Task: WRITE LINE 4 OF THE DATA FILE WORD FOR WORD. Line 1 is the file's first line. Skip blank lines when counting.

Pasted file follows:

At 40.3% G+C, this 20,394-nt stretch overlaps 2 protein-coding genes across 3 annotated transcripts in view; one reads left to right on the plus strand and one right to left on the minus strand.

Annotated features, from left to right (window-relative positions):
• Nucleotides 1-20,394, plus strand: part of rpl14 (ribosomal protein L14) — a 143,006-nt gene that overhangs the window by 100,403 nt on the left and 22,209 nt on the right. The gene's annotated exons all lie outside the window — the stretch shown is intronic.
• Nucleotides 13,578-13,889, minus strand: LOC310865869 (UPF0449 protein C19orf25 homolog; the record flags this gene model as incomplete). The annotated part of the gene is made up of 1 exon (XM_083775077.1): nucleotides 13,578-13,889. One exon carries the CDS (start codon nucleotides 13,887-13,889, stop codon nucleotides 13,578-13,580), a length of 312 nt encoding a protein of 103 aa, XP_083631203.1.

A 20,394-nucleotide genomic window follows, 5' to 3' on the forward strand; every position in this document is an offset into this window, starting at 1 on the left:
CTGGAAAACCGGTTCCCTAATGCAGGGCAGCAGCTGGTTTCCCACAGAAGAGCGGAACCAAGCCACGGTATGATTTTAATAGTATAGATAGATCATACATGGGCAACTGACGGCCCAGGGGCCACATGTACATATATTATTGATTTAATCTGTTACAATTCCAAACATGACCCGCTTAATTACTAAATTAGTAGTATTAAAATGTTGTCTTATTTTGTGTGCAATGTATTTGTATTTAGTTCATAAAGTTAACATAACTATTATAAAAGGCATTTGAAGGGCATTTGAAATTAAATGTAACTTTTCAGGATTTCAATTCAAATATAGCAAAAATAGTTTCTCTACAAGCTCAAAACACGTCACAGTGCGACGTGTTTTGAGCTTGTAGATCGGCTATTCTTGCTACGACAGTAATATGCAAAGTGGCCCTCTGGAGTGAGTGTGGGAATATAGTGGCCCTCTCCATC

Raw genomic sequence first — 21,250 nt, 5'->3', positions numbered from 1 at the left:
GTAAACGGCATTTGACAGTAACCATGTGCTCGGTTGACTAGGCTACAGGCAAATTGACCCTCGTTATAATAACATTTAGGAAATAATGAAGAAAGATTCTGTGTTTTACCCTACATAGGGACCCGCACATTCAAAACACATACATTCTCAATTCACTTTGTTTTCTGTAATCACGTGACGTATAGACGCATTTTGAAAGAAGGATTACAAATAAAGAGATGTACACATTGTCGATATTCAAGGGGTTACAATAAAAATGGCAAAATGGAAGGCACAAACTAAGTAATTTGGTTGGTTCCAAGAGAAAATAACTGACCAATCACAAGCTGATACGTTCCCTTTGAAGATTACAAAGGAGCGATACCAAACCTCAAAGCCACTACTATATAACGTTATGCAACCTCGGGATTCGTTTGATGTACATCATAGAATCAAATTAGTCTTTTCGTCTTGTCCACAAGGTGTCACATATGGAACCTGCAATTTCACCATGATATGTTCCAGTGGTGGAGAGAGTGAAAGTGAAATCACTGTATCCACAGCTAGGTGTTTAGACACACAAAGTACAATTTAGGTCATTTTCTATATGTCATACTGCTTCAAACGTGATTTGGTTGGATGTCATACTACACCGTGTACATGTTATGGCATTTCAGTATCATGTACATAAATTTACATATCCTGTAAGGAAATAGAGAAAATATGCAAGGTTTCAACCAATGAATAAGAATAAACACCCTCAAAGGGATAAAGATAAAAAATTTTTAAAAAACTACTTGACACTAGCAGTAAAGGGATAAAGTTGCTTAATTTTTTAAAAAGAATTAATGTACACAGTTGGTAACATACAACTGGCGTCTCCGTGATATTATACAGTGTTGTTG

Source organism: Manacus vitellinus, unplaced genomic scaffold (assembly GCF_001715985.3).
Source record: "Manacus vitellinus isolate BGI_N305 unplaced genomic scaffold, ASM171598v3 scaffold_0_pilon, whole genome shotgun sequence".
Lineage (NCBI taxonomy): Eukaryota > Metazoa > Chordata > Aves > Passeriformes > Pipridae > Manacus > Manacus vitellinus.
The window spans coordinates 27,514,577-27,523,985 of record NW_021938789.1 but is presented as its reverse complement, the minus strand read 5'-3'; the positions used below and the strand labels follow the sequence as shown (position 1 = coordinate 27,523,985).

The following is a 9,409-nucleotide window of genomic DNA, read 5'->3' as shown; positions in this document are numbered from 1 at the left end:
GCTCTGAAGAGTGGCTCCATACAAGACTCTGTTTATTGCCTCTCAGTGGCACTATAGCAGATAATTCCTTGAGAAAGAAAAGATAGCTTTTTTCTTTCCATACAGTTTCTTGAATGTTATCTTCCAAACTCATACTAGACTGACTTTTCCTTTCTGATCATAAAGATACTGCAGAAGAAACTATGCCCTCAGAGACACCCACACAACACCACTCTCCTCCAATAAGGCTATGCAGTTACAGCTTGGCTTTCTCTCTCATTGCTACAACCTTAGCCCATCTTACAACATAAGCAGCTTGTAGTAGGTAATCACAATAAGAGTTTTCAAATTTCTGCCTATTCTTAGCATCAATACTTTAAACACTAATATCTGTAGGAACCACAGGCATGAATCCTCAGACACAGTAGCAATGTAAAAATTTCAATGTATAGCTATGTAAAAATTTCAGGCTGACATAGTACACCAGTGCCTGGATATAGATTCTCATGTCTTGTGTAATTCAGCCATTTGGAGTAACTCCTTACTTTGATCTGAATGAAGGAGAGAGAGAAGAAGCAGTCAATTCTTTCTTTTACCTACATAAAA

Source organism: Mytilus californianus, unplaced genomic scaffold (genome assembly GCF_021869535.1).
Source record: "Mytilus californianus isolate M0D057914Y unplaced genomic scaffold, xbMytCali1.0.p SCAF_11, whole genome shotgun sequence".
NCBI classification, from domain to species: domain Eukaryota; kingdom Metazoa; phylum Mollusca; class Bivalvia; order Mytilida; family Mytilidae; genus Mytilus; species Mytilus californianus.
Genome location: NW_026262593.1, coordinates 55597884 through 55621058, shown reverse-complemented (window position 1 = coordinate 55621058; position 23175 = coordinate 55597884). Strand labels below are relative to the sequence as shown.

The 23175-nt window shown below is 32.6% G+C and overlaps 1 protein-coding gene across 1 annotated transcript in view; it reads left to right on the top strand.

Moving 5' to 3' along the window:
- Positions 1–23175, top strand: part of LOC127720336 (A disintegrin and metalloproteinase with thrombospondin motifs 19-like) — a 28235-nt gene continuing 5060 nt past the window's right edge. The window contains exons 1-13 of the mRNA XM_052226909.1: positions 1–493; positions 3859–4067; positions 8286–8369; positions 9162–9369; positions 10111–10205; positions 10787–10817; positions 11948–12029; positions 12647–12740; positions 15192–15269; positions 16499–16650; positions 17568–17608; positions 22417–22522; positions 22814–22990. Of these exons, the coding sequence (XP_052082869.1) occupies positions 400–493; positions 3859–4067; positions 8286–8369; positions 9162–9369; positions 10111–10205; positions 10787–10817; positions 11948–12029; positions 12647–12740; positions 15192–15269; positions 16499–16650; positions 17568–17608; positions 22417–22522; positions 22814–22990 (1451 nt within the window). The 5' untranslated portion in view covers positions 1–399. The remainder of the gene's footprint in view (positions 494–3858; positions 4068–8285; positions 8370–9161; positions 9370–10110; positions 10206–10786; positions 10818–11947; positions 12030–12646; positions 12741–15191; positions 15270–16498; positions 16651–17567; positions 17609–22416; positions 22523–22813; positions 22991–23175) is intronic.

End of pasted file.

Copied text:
• Nucleotides 13,578-13,889, minus strand: LOC310865869 (UPF0449 protein C19orf25 homolog; the record flags this gene model as incomplete). The annotated part of the gene is made up of 1 exon (XM_083775077.1): nucleotides 13,578-13,889. One exon carries the CDS (start codon nucleotides 13,887-13,889, stop codon nucleotides 13,578-13,580), a length of 312 nt encoding a protein of 103 aa, XP_083631203.1.